Home business, home education and health challenges: what makes us tic?

Shooting stars

Stellarium brings the galaxy to your computer.

Stellarium brings the galaxy to your computer.

This week we *officially* switched to the Charlotte Mason method of home education, drawing largely from the amazing work done by the ladies at Ambleside Online. I can hardly describe how pleased I am with the change.

First of all, I have to make it clear that I enjoyed what we did last year and that I am sure that if I had followed the system more closely (and actually WATCHED the DVD!) we’d have done a lot better. But the fact is that I didn’t. I was busy and overwhelmed, and I felt rudderless. What we got was nothing short of chaos, some days. We learnt a lot and spent a lot of time learning it, and I think we covered some very good, solid ground. But every day I’d panic, trying to work out what to do next, and how to do it. We’d spend hours each week just look for stuff that had been “tidied away” – or not tidied at all!

Now, I have a compass and oars, and I know where I’m going. We are super organised in terms of space and time. We have a plan. We’re ready.

The day looks pretty simple:

  • Bible
  • Poetry
  • Penmanship
  • A story (which they narrate back and illustrate)
  • Maths

Once a week we do each of the following:

  • History (century book)
  • Geography (map work)
  • Art
  • Handicrafts
  • Nature Study

We also do map work and history as an integral part of story time.

We’ve started reading a LOT more (which, if you knew us before, is hard to imagine since we were already reading a lot). And we’re working on spending more time outside.

The only lesson we didn’t get to this week was art, because I had a meeting. But the girls did draw and paint, and they started making a fairy house. I think that counts a little, and besides – tomorrow is Saturday! We can paint all day then.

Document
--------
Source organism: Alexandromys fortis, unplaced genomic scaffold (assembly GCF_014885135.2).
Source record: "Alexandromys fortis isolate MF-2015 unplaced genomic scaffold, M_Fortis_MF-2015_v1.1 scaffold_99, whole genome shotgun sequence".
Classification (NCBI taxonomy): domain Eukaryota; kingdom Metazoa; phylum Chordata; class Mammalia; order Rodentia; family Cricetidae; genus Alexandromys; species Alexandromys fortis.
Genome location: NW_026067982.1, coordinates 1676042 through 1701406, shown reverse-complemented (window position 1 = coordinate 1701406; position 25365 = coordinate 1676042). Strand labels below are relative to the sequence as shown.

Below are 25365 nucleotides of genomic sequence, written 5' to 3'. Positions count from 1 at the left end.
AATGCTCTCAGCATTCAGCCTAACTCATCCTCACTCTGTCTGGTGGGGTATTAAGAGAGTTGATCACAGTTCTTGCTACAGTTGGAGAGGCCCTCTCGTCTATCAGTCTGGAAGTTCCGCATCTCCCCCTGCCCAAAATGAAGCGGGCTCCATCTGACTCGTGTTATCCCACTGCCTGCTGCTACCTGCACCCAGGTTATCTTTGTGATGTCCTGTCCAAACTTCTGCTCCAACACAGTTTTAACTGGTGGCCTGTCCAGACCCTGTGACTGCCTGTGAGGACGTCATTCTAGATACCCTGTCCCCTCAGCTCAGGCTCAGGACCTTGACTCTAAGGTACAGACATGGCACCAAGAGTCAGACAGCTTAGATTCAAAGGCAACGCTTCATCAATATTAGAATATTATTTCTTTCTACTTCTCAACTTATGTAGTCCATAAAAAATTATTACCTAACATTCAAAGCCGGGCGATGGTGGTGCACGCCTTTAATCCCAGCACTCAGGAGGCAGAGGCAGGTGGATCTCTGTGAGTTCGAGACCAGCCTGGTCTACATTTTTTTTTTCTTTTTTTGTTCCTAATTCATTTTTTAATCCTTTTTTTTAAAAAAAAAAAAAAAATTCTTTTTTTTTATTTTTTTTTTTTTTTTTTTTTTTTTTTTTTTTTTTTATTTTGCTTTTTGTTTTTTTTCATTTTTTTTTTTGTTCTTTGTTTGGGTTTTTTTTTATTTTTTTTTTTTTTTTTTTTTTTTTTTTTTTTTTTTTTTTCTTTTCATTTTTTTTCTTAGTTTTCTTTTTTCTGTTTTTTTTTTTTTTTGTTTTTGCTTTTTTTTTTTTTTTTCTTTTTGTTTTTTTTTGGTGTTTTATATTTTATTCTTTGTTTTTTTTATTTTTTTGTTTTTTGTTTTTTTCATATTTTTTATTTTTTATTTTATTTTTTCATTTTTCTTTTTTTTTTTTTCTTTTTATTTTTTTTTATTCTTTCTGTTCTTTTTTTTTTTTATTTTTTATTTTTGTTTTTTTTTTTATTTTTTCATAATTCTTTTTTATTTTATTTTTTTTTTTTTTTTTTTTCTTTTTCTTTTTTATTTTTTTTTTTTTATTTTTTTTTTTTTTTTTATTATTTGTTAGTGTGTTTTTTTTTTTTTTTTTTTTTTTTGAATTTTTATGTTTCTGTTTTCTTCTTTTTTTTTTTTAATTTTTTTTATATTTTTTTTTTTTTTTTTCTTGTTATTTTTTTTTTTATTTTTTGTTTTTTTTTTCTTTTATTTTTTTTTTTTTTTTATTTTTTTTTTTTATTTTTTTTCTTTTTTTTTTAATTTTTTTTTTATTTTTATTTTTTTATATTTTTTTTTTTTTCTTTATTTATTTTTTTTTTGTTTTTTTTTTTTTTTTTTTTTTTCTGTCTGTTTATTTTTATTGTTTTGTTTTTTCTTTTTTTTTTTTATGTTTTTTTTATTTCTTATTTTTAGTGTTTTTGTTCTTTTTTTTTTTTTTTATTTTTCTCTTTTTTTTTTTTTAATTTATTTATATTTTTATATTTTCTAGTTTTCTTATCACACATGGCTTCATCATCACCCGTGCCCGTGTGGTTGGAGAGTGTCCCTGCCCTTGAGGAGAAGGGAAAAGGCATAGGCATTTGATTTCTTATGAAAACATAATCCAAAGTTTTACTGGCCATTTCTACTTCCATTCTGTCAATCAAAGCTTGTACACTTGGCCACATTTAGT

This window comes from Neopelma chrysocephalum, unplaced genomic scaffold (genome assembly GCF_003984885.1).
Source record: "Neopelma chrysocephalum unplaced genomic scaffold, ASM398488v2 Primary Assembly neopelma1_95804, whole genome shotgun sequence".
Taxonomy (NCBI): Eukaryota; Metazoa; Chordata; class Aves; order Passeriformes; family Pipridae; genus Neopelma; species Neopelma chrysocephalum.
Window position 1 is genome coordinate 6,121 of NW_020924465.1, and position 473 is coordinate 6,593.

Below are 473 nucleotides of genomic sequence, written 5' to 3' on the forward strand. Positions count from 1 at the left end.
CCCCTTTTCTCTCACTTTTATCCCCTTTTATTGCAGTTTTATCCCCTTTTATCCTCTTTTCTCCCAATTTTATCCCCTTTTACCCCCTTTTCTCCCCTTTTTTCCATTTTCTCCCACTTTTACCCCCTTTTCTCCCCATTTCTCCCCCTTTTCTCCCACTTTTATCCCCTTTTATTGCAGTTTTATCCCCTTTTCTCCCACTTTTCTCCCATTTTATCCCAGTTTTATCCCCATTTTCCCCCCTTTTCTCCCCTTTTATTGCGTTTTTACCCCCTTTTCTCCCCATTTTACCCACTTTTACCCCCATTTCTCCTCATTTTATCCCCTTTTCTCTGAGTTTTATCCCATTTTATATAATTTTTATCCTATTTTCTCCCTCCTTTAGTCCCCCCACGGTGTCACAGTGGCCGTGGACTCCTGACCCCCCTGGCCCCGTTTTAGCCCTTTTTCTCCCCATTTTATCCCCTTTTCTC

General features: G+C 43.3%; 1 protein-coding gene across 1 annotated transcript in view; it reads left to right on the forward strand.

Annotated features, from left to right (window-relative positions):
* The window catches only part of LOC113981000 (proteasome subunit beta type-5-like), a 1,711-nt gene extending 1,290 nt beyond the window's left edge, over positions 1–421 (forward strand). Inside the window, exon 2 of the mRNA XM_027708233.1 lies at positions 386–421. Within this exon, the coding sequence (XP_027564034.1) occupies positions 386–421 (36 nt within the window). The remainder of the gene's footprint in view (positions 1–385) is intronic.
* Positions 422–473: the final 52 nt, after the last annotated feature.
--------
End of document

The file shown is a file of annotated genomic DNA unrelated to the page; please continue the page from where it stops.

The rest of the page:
We also didn’t do nature studies this week because I had a meeting. So tonight I took them outside with my laptop, which has Stellarium installed, and we charted the stars (a little). It was great. We read a book called “Stargazers” (Ladybird Early Readers Level 3), and tomorrow we will paint the night sky. It also fitted in nicely with Goldilocks’ poem of the week, namely William Blake’s “The Tyger” :

“When the stars threw down their spears | And watered heaven with their tears”

I’m excited about tracking the trajectory of my own little rising stars, now that we’re using this phenomenal philosophy to educate them.

Advertisements

Leave a Reply

Fill in your details below or click an icon to log in:

WordPress.com Logo

You are commenting using your WordPress.com account. Log Out / Change )

Twitter picture

You are commenting using your Twitter account. Log Out / Change )

Facebook photo

You are commenting using your Facebook account. Log Out / Change )

Google+ photo

You are commenting using your Google+ account. Log Out / Change )

Connecting to %s

Tag Cloud

%d bloggers like this: